Growing Pains? Or Does MoviePass Have a Serious Problem?
MoviePass keeps making headlines but probably not in the way it hopes. So far this month, the movie theater subscription service has been accused of blocking subscriber access to certain movies, canceling memberships of subscribers it thinks are gaming its system, and tracking member movements before and after a movie.
That's hardly the kind of publicity MoviePass wants to get as it heads toward a possible IPO, especially when questions remain as to whether this young company can operate as a viable long-term business.
Owned by Helios and Matheson (NASDAQ: HMNY), MoviePass offers theatergoers the opportunity to see one movie a day at a cost of only $9.95 per month. At last count, MoviePass has over two million subscribers, but it has run into problems along the way as the its business model gets called into question. The moment a moviegoer sees two movies in a month, the company starts losing money.
To make up the shortfall, industry site Deadline says the subscription service has deals in place with some 1,000 independent theater operators where it receives $3 on a ticket sale or 25% of concessions sales, and sometimes both.
Some chains, such as AMC Entertainment, have balked at giving MoviePass a cut, so the ticketing service blocked access to a number of locations. Others, like Cinemark Holdings, have launched their own competing offerings.
MoviePass contends that it drives significant traffic to theaters, buying up approximately 3% of all domestic box office tickets sold. And when the company promotes a particular film, as it has done for Death Wish or I, Tonya, it's purchasing upward of 10% of the total.
According to reports, MoviePass' mobile app blocked subscribers from buying tickets in certain markets to the Jennifer Lawrence movie Red Sparrow. The service responded by saying it was "testing" member behavior by pulling ticket inventory for a limited time, just like "how we organically promote films."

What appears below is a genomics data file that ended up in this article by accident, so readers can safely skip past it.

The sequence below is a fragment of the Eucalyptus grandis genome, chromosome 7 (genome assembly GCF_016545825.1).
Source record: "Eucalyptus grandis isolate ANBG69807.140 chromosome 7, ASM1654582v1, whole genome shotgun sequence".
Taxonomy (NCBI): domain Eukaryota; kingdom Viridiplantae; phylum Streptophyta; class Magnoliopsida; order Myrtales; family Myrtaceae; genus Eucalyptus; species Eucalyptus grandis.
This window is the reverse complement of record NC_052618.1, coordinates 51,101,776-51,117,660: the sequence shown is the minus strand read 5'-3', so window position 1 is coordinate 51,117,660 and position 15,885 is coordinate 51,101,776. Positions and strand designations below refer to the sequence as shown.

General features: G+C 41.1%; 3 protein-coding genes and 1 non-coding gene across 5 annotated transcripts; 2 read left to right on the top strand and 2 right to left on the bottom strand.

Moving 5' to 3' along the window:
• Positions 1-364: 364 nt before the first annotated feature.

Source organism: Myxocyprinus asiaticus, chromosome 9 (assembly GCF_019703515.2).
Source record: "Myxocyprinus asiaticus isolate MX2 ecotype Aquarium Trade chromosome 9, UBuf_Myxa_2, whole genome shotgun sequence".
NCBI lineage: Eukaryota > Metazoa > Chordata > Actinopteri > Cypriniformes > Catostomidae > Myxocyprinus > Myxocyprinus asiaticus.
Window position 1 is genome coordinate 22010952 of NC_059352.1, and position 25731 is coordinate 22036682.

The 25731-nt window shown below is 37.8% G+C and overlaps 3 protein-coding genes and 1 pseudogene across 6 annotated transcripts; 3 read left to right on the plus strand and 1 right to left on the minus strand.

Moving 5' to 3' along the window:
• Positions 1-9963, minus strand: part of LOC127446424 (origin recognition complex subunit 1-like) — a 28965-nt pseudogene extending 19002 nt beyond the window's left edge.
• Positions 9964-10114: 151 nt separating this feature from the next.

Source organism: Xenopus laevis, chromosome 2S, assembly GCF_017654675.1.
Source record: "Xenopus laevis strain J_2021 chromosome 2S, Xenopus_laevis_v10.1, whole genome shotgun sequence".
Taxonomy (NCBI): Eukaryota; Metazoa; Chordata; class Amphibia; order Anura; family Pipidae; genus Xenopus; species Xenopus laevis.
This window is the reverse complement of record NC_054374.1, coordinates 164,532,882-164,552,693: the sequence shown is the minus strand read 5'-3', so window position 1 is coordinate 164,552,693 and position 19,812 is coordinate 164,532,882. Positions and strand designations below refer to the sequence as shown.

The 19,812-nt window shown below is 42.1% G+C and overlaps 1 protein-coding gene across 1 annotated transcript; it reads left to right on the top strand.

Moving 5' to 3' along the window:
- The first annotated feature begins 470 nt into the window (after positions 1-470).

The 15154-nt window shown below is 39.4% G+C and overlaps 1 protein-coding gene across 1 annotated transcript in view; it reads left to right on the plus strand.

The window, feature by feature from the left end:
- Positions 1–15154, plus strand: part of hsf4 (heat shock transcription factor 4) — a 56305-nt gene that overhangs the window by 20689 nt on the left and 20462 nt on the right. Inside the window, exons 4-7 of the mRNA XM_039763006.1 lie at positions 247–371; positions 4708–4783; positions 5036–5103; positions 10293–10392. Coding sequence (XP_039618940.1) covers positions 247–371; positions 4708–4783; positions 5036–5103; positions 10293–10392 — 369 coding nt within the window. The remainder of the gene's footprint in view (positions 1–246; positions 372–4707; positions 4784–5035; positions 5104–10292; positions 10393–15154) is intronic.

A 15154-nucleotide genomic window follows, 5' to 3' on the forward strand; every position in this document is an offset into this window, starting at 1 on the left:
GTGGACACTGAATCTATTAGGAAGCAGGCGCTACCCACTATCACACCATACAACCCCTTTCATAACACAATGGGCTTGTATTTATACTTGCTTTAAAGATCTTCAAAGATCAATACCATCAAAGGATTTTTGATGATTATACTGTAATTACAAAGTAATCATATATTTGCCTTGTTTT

Considering that tickets for Death Wish were available for purchase at the same theater where Red Sparrow was blocked, it's been speculated that MoviePass is trying to see if it can drive moviegoers toward films where it is getting a cut of the action, and away from others where it's not.
Undermining subscriber confidence
While that would seem to hurt customers, some of them are claiming they've been falsely accused of violating MoviePass' terms of service, which allows subscribers to use their MoviePass Card to only buy 2D movie tickets. If you use the card to purchase 3D or IMAX tickets, food from the concession stand, or gift cards, your subscription can be permanently canceled.
Recently, a number of subscribers have complained that their accounts were abruptly and wrongly canceled, but MoviePass contends they were defrauding the company, something MarketWatch notes has recently become an area of concern for the business as the number of subscribers has mushroomed.
It apparently wants that information, so it can eventually use the data to make recommendations on where to go after the movies. It suggests MoviePass might want to build out a service with restaurants or other venues to get a cut of their proceeds if it ended up directing subscribers to their locations as well.
Because that information shocked many users, MoviePass sent out an app update that removed the location tracking capabilities, calling it an "unused" function, and company leadership released a statement to address the privacy concerns.
MoviePass is a unique concept that millions of moviegoers are enjoying, and why shouldn't they? They're getting a great deal on the box office experience. But that's coming at the expense of MoviePass, and the repeated snafus could harm its ability to generate streams of revenue beyond the cost of a subscription. Those other sources are vital to MoviePass' survival if it ever wants to turn itself into a profitable operation.
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Rich Duprey has no position in any of the stocks mentioned. The Motley Fool owns shares of and recommends IMAX. The Motley Fool has a disclosure policy.